Car Sharing and Green Building Catching On

By Keith Kamisugi

I’m writing this column from Hawai’i, having worked all weekend helping the Barack Obama campaign before the Feb. 19 primary caucuses here. Sen. Obama was born, raised and graduated from high school in Honolulu, so it’s important that I did something to help him win the Aloha State.

Politics aside, this column will touch on “green building” in Hawai’i and also my experience with car sharing, following the “green” theme of this issue of the Nichi Bei Times.

I had dinner last night with Kyle Chock, executive director of the Pacific Resource Partnership, a joint program of the Hawaii Carpenters Union and some 200 unionized contractors across the state. Kyle has been a good friend of mine for almost 10 years, having first met during his campaign for the state House of Representatives. He is also a member of the state Land Use Commission.

Kyle and I discussed efforts by various people and groups here to create a sustainable Hawai’i – one where the educational, economic, health and environmental needs of the people are met in a way that balances consumption and resources. Part of such planning must include environmentally conscious development, said Kyle.

“Green building is becoming more of a standard practice throughout the residential construction process in Hawai’i, as builders embrace energy-saving and sustainable methods such as recycling materials and using solar power for hot water,” reported the Pacific Business News last year. ‘Everyone seems to be taking their individual responsibility a lot more seriously now,’ Chock said. ‘It’s no longer the future; it’s something that’s here now.’ “

Last month, the State of Hawai’i entered into a partnership with the U.S. Department of Energy called the Hawai’i Clean Energy Initiative, which seeks to transform the local lifestyle by harnessing the islands’ renewable resources.

Car Sharing in the Bay Area

One service in the Bay Area that has transformed the lives of hundreds (including my own) is car sharing.

Car sharing is a service that provides cars parked in dozens of lots throughout San Francisco, Oakland and other Bay Area locations that can be reserved online and driven by the hour or the day. It’s a short-term and improved version of the rental car model. Drivers, who must be members of the car sharing service, do not have to pay extra for gas and insurance. Those costs are included in the vehicle reservation rates, which begin at $6 per hour.

I’ve been a member of the Zipcar ( car sharing service for more than a year. (The other local car sharing service is City Car Share.) Since I work and live in the city, I sold my car almost four years ago and using Zipcar has filled in the transportation gaps when the bus, a taxi or rail is either too inconvenient or too costly.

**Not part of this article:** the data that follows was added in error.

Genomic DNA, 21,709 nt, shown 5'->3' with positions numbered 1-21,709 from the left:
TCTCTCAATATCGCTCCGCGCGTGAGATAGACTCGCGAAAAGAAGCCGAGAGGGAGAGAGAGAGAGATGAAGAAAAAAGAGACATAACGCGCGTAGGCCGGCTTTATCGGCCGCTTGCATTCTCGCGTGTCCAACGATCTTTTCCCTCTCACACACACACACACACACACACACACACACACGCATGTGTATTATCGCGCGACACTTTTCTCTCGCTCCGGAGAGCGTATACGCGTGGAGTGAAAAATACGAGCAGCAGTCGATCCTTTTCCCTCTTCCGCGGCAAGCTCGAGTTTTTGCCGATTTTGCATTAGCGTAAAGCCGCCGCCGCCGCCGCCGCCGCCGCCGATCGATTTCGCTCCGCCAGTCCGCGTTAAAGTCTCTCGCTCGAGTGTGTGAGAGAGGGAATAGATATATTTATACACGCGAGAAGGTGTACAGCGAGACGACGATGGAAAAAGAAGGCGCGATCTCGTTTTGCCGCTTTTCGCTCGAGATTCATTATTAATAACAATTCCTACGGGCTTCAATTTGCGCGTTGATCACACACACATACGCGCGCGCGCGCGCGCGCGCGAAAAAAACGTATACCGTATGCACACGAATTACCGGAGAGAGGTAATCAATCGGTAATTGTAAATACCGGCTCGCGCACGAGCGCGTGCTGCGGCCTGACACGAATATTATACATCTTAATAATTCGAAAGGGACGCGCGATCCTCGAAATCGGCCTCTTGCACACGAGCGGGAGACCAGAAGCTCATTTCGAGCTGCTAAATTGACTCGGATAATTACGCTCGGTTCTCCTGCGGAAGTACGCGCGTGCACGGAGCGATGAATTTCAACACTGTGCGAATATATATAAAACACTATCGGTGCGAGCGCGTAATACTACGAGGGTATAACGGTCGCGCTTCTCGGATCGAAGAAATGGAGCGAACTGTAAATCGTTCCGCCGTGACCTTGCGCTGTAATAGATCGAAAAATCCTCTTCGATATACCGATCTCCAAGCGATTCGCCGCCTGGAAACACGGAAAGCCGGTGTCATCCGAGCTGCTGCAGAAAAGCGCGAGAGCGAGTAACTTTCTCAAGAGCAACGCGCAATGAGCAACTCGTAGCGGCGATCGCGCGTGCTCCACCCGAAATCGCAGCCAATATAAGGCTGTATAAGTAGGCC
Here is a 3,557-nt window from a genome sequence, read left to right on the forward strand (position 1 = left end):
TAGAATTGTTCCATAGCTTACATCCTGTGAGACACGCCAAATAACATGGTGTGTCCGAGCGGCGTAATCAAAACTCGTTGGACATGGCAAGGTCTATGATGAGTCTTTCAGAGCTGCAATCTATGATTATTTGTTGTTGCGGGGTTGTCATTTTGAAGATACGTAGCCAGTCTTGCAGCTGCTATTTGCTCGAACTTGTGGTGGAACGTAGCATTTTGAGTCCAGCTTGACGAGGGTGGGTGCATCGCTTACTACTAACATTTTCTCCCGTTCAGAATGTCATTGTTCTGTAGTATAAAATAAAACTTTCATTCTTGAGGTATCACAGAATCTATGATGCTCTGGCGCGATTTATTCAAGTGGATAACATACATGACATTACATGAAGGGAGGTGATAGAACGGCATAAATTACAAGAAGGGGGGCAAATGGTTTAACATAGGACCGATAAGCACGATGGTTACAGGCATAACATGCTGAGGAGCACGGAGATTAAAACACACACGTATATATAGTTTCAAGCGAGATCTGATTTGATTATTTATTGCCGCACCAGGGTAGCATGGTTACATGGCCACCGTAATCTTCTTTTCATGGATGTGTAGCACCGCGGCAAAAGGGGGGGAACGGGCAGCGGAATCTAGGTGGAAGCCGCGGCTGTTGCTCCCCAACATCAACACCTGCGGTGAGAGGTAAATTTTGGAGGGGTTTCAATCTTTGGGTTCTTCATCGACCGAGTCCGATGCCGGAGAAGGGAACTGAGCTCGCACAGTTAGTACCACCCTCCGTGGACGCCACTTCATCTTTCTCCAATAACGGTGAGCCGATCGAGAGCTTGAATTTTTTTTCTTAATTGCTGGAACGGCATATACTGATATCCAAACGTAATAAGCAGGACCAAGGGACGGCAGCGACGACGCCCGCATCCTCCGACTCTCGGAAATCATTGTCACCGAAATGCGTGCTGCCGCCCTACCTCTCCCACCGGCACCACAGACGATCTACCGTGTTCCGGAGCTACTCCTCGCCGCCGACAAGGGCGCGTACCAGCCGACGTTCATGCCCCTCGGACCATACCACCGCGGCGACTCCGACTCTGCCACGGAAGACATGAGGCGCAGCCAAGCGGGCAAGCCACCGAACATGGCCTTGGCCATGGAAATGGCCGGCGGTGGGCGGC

There are Zipcars less than two blocks from both my home and office. The cars come in all shapes and sizes, ranging from the utilitarian Honda Civic to the fun and airy MINI Cooper. Not surprisingly, the more fun the car, the more expensive the rates, but those rates are also in line with the value of the vehicle.

Once you become a member, you can reserve any vehicle through the Web or by the automated phone system. After reserving the vehicle for a specific time period, you go to the reserved vehicle and swipe a special card over the reader on the windshield. The vehicle unlocks and you drive it away. After you’re done, you return the car to the exact same location, swipe the card again to lock the vehicle and then walk away.

Zipcar members can also access vehicles in a dozen other cities including Chicago, London, New York, Seattle and Vancouver.

Using Zipcars instead of owning and using your own personal vehicle has significant environmental benefits.

First, Zipcar has found that more than 40 percent of its members get rid of their own personal vehicles or decide not to buy a car, which takes cars off the road and parking lots or spaces – a big plus in a congested city like San Francisco.

The company also discovered that its members drive less, as much as half the time they used to drive. Members use other modes of transportation such as walking, biking, public transportation or taxis.

Zipcar estimates that every Zipcar vehicle takes the place of more than 15 privately-owned vehicles, creating less pollution, requiring fewer parking spaces, creating less strain on roads and lowering fuel consumption.

Zipcar also employs diverse and talented people. The local general manager is Genevieve Jopanda, a community-minded Filipina American who was formerly the general manager of Flexcar in the Bay Area. She joined Zipcar after the company acquired Flexcar late last year.
You can spot San Francisco school board member Jane Kim riding in a bright yellow Ford Mustang convertible provided by Zipcar in the Chinese New Year’s Parade this Saturday, Feb. 23.

EDITOR’S NOTE: Starting from this issue, Two Japanee Bruddahs columns will have only Keith’s or Kyle’s byline, depending on which of the Bruddahs pens the piece. Keith Kamisugi and Kyle Tatsumoto are the Two Japanee Bruddahs. Read their past columns online at

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